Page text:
# Implementation of a network of contacts

## Posted 10 Feb 2007 at 23:31 UTC by fxn

In this article I explain the implementation of a network of contacts I wrote for a website.

Introduction

A while back I had to implement a website that offered some social networking. You know, people could be contacts, could be connected if there was a path following contacts from one to the other, and disconnected otherwise. The set of people connected to some given user constituted his network. Nobody is contact of himself.

Of course we needed to be able to say whether two people were contacts or not, and to know how many contacts a given user has. But we also needed to be able to determine whether two people were connected, to be able to restrict searches to networks, and to efficiently know their sizes. There are websites out there offering this kind of stuff so the first thing I did was to Google around. I didn't find anything of help though, so this article tries to fill that gap.

Representing Contacts

Since we need to keep track of contacts there's a join table with them. As far as those definitions is concerned it doesn't matter who invited to whom, so the relation being contact is symmetric. To simplify the SQL we specify commutativity in the database by doubling the entries in the contacts table. Thus, if u and v are contacts there are rows (u.id, v.id) and (v.id, u.id). This is not necessary technically, it is just a decission taken for convenience that may not be suitable in large sets.

With that table, knowing whether two people are contacts becomes a simple SELECT, and knowing how many contacts some user has becomes a simple SELECT COUNT(*). We can also easily know whether two people who are not contacts are at distance 2 from each other, and obtain the ID of the intermediate contact if that's the case:

```
SELECT a.to_id FROM contacts a, contacts b
WHERE a.from_id = #{u.id}
AND b.to_id   = #{v.id}
AND a.to_id   = b.from_id
LIMIT 1
```

Note how the duplication of rows simplifies the SQL, we can think of following contacts in some kind of direction. You may offer tests for distance 2, and perhaps distance 3, but this quickly explodes, so that needs some care. Of course you may cache stuff and provide just approximations. LinkedIn for instance does not give the exact size of your connections at distance 2, at least that's my interpretation of the plus sign attached to their counter.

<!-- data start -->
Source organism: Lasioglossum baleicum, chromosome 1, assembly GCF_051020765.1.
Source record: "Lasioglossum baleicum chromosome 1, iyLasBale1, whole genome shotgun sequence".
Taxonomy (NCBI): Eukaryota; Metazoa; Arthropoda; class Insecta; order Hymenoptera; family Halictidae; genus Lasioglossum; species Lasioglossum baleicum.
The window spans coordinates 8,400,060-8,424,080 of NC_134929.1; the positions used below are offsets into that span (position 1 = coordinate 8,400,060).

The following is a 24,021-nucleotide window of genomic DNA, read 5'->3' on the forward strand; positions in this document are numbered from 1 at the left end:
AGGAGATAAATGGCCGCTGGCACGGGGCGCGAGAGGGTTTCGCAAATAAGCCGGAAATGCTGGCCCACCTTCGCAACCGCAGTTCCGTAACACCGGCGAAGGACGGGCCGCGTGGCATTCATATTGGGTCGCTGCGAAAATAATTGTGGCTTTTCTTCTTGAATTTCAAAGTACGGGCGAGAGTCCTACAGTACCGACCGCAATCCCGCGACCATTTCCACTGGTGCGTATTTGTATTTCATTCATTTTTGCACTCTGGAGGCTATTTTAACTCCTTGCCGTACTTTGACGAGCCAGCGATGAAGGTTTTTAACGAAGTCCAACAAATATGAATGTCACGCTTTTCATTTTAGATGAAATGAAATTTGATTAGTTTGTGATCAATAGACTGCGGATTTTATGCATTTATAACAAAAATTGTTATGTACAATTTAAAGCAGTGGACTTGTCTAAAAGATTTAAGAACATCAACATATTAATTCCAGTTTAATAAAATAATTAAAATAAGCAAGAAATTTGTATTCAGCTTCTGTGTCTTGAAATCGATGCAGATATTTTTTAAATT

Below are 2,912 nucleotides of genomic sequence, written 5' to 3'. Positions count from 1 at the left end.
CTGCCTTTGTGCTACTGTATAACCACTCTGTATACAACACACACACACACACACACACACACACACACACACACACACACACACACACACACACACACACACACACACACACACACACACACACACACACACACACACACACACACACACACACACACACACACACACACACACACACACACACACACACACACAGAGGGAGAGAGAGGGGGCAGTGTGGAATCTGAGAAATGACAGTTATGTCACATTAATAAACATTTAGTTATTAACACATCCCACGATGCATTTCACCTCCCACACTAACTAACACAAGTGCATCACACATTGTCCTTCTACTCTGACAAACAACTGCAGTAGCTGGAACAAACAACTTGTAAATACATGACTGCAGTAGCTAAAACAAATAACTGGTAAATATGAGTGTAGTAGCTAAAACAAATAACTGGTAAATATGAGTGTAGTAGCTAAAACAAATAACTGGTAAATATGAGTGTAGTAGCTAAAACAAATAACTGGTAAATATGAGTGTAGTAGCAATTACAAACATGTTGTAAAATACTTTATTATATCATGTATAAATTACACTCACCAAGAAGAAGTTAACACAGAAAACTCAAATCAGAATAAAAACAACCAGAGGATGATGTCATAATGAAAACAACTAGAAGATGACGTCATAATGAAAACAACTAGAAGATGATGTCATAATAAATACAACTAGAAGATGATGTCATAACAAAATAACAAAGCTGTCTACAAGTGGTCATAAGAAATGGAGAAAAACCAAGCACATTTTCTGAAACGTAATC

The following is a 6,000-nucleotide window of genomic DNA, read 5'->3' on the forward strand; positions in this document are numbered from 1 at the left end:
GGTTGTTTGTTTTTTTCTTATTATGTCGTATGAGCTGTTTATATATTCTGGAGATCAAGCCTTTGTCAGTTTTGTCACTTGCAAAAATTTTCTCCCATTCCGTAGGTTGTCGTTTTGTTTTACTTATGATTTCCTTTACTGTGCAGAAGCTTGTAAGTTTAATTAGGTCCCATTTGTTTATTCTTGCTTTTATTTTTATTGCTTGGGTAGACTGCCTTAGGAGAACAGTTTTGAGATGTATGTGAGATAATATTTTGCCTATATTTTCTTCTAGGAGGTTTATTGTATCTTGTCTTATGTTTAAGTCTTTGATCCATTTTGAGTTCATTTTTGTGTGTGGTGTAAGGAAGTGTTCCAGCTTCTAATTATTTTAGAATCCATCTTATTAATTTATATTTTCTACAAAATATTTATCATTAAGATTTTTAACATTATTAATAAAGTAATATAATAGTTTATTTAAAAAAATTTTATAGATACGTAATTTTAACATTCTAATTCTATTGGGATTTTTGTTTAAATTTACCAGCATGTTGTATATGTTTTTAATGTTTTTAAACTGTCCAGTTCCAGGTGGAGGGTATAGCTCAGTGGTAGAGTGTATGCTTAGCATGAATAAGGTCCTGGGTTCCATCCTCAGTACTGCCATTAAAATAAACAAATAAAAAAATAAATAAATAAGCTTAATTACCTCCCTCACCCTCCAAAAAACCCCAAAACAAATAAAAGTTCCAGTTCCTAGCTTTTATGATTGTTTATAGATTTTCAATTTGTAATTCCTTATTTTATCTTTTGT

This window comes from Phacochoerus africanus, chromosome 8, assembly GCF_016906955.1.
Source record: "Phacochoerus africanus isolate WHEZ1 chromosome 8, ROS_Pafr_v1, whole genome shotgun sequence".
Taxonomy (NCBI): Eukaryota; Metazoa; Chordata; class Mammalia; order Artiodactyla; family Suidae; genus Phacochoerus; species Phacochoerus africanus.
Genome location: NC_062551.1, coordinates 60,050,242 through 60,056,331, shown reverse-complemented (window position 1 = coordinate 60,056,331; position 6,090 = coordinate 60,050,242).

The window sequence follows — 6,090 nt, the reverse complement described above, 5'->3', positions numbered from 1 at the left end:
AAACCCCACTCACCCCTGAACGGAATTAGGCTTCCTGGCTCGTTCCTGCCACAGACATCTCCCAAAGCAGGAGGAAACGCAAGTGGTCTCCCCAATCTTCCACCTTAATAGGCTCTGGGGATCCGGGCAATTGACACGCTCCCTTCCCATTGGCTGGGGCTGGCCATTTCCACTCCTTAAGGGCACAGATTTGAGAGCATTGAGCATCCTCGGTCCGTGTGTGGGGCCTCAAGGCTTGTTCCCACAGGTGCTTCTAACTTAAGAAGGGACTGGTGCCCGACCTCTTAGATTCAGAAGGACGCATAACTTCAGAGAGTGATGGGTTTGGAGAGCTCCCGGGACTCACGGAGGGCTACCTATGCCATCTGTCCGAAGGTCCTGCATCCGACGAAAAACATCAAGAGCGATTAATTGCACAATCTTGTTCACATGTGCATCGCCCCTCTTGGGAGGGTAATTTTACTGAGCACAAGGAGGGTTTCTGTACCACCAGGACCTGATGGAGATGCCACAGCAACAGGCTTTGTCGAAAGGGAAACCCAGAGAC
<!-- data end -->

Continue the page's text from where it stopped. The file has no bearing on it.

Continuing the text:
Representing Networks

The contacts relation gives naturally a graph where u and v are contacts iff there's an edge between their nodes. Since being connected is a transitive relation, it takes a moment to realize that any two people who are connected have the same network.

That's the first key observation. Suppose w belongs to the network of u, which is connected to v. By definition there is a path P that connects w and u. Since there is a path Q connecting u and v, the path PQ connects w and v, and so w belongs to the network of v.

If you visualize this in the graph, at any given moment contact networks are exactly the connected components of the graph of contacts. Take a moment to visualize those connected components. I called them clusters in the application.

Now the second key observation comes: it is trivial to maintain a cluster field in the users table as long as the graph grows. Suppose a new user a joins the website and becomes contact of user u. Right, assign to a the cluster of u. Suppose existing users u and v become contacts. Right, join the components if they do not belong already to the same cluster. That's a single SQL statement:

```
UPDATE USERS SET CLUSTER = '#{u.cluster}' WHERE CLUSTER = '#{v.cluster}'
```

And this is very important because social networks normally grow. It is rare that people break their edge, so the trade-off wins in mean. With this implementation it is trivial to know whether two people are connected, it translates to compare their cluster field. To compute the size of the network of some user translates to a simple SELECT COUNT(*) minus 1, and to restrict searches to the network of a given user you just put the cluster in some join.

If u breaks a relation with v then you need to pick either of them and recompute their transitive closure. That's the trade-off. Either they stay in the same cluster because they are still connected somehow, or either there's a split, that's expensive:

```
cluster_so_far = Set.new
to_visit       = Set.new([self.id])
while to_visit.size > 0
user_id = to_visit.entries[0]
to_visit.delete(user_id)
cluster_so_far << user_id
contact_ids = []
rs = dbh.query("select to_id from contacts where from_id = #{user_id}")
rs.each {|row| contact_ids << row[0]}
rs.free
to_visit += contact_ids.reject {|i| cluster_so_far.member?(i) || to_visit.member?(i)}
end

# Normally IN is faster than OR, and both faster than an UPDATE per identifier.
cluster_so_far.to_a.each_slice(200) do |s|
dbh.query("update users set cluster = '#{cluster}' where id in (#{s.join(',')})")
end
```

Conclusions

This implementation of a network of contacts has been running in production for some time, albeit the website has just a few number of users and have no experience about its scalability. I figured this out on my own and makes sense to me, but I am sure there's room for improvement and extensions.

#### related: 'tagging', posted 15 Feb 2007 at 12:35 UTC by lkcl»(Master)

there's a related issue to this: tagging, and being able to search by tags. the sql to do it is ... well, let's just say that if you think you can use mysql to do it then you are still pissing your pants on your mama's knee.

i'll see if i can find the relevant links but for those who have a little more time than i right now it'll be in my diary entries dating back about one year.